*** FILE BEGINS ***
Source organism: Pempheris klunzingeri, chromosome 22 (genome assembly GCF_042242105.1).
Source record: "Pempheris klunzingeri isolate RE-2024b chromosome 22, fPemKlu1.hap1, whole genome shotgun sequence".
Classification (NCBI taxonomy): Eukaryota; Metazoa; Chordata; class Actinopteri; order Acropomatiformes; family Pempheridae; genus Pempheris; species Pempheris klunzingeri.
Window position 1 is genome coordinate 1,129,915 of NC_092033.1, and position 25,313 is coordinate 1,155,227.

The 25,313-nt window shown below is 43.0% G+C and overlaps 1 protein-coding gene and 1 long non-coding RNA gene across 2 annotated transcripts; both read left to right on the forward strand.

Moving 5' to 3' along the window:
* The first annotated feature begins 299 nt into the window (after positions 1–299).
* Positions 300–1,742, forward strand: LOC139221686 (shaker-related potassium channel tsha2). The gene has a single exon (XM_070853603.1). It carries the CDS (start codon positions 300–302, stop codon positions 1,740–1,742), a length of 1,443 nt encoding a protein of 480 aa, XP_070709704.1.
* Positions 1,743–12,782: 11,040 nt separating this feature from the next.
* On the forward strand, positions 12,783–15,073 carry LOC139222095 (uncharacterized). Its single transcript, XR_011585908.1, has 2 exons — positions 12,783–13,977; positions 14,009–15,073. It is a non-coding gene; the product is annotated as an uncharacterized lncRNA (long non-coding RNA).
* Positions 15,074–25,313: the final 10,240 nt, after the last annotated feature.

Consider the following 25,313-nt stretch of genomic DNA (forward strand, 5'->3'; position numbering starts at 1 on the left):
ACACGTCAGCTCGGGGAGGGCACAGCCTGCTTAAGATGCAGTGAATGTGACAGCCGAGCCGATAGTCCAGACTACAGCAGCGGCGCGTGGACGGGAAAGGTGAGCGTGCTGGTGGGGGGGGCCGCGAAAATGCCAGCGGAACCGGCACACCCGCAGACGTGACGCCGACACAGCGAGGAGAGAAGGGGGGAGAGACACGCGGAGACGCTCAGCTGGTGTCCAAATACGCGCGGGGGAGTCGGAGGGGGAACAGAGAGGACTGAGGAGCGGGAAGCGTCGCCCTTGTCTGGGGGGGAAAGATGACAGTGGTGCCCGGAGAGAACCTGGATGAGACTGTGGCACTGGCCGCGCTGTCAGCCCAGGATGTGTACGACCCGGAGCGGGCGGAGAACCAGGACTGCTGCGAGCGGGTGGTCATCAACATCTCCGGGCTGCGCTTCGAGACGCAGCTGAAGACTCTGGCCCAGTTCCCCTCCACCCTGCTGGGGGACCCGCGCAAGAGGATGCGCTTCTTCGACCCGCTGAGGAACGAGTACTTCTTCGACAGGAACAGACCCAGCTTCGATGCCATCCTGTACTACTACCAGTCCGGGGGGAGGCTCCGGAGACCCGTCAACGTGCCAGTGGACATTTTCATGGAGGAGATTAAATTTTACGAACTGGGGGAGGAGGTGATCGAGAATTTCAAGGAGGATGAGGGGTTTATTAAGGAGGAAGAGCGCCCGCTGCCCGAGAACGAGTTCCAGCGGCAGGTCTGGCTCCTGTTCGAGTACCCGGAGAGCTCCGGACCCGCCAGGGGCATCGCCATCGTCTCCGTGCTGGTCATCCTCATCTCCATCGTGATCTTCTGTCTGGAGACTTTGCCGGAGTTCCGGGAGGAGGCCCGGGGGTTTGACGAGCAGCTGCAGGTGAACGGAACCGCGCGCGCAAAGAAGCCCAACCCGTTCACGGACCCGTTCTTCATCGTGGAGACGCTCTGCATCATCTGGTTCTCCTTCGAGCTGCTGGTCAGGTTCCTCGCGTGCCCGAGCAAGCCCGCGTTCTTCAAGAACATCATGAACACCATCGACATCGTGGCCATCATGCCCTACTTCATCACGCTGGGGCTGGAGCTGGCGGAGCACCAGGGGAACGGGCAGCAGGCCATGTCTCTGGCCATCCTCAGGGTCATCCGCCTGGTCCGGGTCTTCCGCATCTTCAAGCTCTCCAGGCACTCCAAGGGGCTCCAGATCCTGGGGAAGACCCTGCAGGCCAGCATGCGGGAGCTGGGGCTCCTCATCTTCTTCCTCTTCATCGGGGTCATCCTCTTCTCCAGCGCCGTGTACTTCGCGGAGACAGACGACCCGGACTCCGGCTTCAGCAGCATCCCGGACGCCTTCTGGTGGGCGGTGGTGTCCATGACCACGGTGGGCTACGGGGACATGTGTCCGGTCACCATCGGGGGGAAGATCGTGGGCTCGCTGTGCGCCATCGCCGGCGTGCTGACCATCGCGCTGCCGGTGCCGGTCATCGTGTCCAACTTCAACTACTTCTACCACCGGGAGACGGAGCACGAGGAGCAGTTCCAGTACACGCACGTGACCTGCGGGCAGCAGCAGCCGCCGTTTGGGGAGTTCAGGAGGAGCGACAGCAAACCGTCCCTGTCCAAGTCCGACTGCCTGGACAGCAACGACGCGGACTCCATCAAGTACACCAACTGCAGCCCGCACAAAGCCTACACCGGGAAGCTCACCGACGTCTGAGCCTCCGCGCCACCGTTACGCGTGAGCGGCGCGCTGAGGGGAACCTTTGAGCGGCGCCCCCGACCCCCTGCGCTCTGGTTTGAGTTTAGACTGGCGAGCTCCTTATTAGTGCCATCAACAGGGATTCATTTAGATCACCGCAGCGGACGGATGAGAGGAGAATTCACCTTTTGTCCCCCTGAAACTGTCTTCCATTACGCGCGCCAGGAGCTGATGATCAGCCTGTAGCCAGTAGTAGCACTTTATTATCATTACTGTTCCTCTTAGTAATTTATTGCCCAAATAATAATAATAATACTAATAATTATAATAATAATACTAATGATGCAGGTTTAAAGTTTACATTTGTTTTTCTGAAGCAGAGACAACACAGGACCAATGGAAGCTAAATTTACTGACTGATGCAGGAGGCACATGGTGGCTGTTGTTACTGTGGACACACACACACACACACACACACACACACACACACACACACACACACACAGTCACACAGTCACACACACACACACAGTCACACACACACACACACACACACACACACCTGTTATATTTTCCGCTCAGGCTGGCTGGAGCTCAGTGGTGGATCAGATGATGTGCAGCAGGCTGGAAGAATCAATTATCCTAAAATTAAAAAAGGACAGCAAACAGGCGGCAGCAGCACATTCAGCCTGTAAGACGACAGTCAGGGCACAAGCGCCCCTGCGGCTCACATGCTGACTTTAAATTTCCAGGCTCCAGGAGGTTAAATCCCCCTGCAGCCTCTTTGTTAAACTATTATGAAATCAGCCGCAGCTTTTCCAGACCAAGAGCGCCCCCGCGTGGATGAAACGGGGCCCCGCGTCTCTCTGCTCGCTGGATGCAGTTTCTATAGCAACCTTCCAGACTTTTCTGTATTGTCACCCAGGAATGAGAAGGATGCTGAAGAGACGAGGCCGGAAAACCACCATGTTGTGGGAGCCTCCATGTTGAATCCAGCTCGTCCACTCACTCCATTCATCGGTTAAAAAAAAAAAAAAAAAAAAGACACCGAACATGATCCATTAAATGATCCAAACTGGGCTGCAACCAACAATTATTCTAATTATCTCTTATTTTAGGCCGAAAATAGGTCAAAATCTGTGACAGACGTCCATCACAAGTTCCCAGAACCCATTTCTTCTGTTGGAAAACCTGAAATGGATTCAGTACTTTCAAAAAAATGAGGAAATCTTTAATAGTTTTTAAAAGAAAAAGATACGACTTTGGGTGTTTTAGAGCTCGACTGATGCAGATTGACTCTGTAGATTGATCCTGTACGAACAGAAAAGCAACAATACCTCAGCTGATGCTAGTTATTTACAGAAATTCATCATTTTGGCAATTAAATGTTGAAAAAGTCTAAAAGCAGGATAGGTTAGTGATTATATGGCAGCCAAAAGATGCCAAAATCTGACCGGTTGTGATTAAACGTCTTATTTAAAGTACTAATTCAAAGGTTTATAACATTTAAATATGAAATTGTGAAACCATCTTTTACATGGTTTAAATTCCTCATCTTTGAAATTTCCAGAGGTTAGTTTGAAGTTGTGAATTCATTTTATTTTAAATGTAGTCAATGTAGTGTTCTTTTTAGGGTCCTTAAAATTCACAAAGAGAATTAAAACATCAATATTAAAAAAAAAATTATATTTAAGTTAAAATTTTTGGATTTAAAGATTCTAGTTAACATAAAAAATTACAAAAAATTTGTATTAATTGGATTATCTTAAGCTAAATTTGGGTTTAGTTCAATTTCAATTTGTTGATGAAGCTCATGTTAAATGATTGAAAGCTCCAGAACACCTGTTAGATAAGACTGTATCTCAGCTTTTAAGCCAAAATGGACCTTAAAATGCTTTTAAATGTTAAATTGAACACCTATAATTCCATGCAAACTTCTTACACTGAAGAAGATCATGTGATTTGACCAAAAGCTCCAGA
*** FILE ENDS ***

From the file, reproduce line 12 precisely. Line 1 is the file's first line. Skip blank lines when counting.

Consider the following 25,313-nt stretch of genomic DNA (forward strand, 5'->3'; position numbering starts at 1 on the left):